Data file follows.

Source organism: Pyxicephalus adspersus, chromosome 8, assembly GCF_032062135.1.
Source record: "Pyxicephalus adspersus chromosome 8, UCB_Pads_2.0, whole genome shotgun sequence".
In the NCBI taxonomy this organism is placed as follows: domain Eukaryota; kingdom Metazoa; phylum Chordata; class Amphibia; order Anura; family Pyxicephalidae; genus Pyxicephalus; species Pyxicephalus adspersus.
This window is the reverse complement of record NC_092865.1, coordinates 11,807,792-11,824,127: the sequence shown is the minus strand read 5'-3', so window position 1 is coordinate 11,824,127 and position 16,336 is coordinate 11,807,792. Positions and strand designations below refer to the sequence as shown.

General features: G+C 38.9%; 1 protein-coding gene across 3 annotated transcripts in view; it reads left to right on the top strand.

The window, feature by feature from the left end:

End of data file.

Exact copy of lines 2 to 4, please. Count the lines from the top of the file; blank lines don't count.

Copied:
Source record: "Pyxicephalus adspersus chromosome 8, UCB_Pads_2.0, whole genome shotgun sequence".
In the NCBI taxonomy this organism is placed as follows: domain Eukaryota; kingdom Metazoa; phylum Chordata; class Amphibia; order Anura; family Pyxicephalidae; genus Pyxicephalus; species Pyxicephalus adspersus.
This window is the reverse complement of record NC_092865.1, coordinates 11,807,792-11,824,127: the sequence shown is the minus strand read 5'-3', so window position 1 is coordinate 11,824,127 and position 16,336 is coordinate 11,807,792. Positions and strand designations below refer to the sequence as shown.